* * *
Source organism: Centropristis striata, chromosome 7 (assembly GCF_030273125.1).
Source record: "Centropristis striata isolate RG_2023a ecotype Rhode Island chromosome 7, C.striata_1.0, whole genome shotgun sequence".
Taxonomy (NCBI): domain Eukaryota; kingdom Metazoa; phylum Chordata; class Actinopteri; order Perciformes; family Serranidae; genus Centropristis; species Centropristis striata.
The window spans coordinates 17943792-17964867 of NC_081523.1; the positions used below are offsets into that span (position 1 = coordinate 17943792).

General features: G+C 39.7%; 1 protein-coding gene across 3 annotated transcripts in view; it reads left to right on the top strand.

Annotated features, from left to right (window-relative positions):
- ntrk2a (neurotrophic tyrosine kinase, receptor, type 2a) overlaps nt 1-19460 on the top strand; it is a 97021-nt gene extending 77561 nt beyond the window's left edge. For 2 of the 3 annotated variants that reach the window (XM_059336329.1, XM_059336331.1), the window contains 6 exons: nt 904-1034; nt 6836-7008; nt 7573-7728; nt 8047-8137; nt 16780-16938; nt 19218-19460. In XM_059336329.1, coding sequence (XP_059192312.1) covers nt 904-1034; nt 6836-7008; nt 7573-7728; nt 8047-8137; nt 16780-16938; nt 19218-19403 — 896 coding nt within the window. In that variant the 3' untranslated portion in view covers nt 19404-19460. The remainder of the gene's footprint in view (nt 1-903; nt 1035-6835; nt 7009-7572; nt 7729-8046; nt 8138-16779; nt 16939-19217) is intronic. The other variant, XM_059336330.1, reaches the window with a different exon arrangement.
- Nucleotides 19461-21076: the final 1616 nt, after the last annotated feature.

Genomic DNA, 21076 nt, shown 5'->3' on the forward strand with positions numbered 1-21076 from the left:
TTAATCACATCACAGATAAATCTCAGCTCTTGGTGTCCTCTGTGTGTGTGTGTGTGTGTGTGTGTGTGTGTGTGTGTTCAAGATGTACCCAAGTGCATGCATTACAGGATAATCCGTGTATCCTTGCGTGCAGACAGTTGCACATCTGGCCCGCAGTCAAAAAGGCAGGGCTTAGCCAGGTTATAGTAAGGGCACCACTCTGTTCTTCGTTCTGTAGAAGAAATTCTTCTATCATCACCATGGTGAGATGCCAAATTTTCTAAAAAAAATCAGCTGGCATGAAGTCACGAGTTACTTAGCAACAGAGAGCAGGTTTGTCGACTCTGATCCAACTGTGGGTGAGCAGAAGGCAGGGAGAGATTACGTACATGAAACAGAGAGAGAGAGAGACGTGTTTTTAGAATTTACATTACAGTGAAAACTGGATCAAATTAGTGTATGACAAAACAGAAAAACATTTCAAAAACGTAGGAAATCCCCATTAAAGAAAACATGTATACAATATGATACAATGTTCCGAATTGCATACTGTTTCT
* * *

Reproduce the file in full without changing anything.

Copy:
Source organism: Centropristis striata, chromosome 7 (assembly GCF_030273125.1).
Source record: "Centropristis striata isolate RG_2023a ecotype Rhode Island chromosome 7, C.striata_1.0, whole genome shotgun sequence".
Taxonomy (NCBI): domain Eukaryota; kingdom Metazoa; phylum Chordata; class Actinopteri; order Perciformes; family Serranidae; genus Centropristis; species Centropristis striata.
The window spans coordinates 17943792-17964867 of NC_081523.1; the positions used below are offsets into that span (position 1 = coordinate 17943792).

General features: G+C 39.7%; 1 protein-coding gene across 3 annotated transcripts in view; it reads left to right on the top strand.

Annotated features, from left to right (window-relative positions):
- ntrk2a (neurotrophic tyrosine kinase, receptor, type 2a) overlaps nt 1-19460 on the top strand; it is a 97021-nt gene extending 77561 nt beyond the window's left edge. For 2 of the 3 annotated variants that reach the window (XM_059336329.1, XM_059336331.1), the window contains 6 exons: nt 904-1034; nt 6836-7008; nt 7573-7728; nt 8047-8137; nt 16780-16938; nt 19218-19460. In XM_059336329.1, coding sequence (XP_059192312.1) covers nt 904-1034; nt 6836-7008; nt 7573-7728; nt 8047-8137; nt 16780-16938; nt 19218-19403 — 896 coding nt within the window. In that variant the 3' untranslated portion in view covers nt 19404-19460. The remainder of the gene's footprint in view (nt 1-903; nt 1035-6835; nt 7009-7572; nt 7729-8046; nt 8138-16779; nt 16939-19217) is intronic. The other variant, XM_059336330.1, reaches the window with a different exon arrangement.
- Nucleotides 19461-21076: the final 1616 nt, after the last annotated feature.

Genomic DNA, 21076 nt, shown 5'->3' on the forward strand with positions numbered 1-21076 from the left:
TTAATCACATCACAGATAAATCTCAGCTCTTGGTGTCCTCTGTGTGTGTGTGTGTGTGTGTGTGTGTGTGTGTGTGTTCAAGATGTACCCAAGTGCATGCATTACAGGATAATCCGTGTATCCTTGCGTGCAGACAGTTGCACATCTGGCCCGCAGTCAAAAAGGCAGGGCTTAGCCAGGTTATAGTAAGGGCACCACTCTGTTCTTCGTTCTGTAGAAGAAATTCTTCTATCATCACCATGGTGAGATGCCAAATTTTCTAAAAAAAATCAGCTGGCATGAAGTCACGAGTTACTTAGCAACAGAGAGCAGGTTTGTCGACTCTGATCCAACTGTGGGTGAGCAGAAGGCAGGGAGAGATTACGTACATGAAACAGAGAGAGAGAGAGACGTGTTTTTAGAATTTACATTACAGTGAAAACTGGATCAAATTAGTGTATGACAAAACAGAAAAACATTTCAAAAACGTAGGAAATCCCCATTAAAGAAAACATGTATACAATATGATACAATGTTCCGAATTGCATACTGTTTCT